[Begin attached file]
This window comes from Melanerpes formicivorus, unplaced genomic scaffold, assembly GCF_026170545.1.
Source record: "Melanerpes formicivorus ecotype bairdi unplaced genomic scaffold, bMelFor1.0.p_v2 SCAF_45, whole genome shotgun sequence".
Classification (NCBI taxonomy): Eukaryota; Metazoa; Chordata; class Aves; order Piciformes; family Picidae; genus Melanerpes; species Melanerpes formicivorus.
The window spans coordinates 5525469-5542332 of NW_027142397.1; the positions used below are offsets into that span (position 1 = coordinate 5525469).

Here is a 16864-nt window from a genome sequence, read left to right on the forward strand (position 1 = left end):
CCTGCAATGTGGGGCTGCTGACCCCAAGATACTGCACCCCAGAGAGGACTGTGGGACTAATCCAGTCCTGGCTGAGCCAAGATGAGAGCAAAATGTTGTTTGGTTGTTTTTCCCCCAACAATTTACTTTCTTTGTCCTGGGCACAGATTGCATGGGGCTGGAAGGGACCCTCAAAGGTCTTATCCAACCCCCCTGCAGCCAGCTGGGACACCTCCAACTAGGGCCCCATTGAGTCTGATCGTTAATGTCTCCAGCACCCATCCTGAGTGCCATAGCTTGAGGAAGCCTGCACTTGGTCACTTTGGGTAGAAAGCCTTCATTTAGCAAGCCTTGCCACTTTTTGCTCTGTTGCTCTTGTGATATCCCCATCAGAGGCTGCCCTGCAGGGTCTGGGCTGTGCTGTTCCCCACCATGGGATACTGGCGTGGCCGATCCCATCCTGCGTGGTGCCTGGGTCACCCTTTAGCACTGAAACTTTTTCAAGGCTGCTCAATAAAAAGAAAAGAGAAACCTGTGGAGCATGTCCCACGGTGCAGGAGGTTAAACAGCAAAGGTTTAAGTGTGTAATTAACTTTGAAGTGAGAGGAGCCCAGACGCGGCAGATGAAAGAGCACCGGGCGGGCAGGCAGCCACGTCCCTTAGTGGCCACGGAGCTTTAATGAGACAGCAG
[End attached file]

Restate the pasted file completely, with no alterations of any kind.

This window comes from Melanerpes formicivorus, unplaced genomic scaffold, assembly GCF_026170545.1.
Source record: "Melanerpes formicivorus ecotype bairdi unplaced genomic scaffold, bMelFor1.0.p_v2 SCAF_45, whole genome shotgun sequence".
Classification (NCBI taxonomy): Eukaryota; Metazoa; Chordata; class Aves; order Piciformes; family Picidae; genus Melanerpes; species Melanerpes formicivorus.
The window spans coordinates 5525469-5542332 of NW_027142397.1; the positions used below are offsets into that span (position 1 = coordinate 5525469).

Here is a 16864-nt window from a genome sequence, read left to right on the forward strand (position 1 = left end):
CCTGCAATGTGGGGCTGCTGACCCCAAGATACTGCACCCCAGAGAGGACTGTGGGACTAATCCAGTCCTGGCTGAGCCAAGATGAGAGCAAAATGTTGTTTGGTTGTTTTTCCCCCAACAATTTACTTTCTTTGTCCTGGGCACAGATTGCATGGGGCTGGAAGGGACCCTCAAAGGTCTTATCCAACCCCCCTGCAGCCAGCTGGGACACCTCCAACTAGGGCCCCATTGAGTCTGATCGTTAATGTCTCCAGCACCCATCCTGAGTGCCATAGCTTGAGGAAGCCTGCACTTGGTCACTTTGGGTAGAAAGCCTTCATTTAGCAAGCCTTGCCACTTTTTGCTCTGTTGCTCTTGTGATATCCCCATCAGAGGCTGCCCTGCAGGGTCTGGGCTGTGCTGTTCCCCACCATGGGATACTGGCGTGGCCGATCCCATCCTGCGTGGTGCCTGGGTCACCCTTTAGCACTGAAACTTTTTCAAGGCTGCTCAATAAAAAGAAAAGAGAAACCTGTGGAGCATGTCCCACGGTGCAGGAGGTTAAACAGCAAAGGTTTAAGTGTGTAATTAACTTTGAAGTGAGAGGAGCCCAGACGCGGCAGATGAAAGAGCACCGGGCGGGCAGGCAGCCACGTCCCTTAGTGGCCACGGAGCTTTAATGAGACAGCAG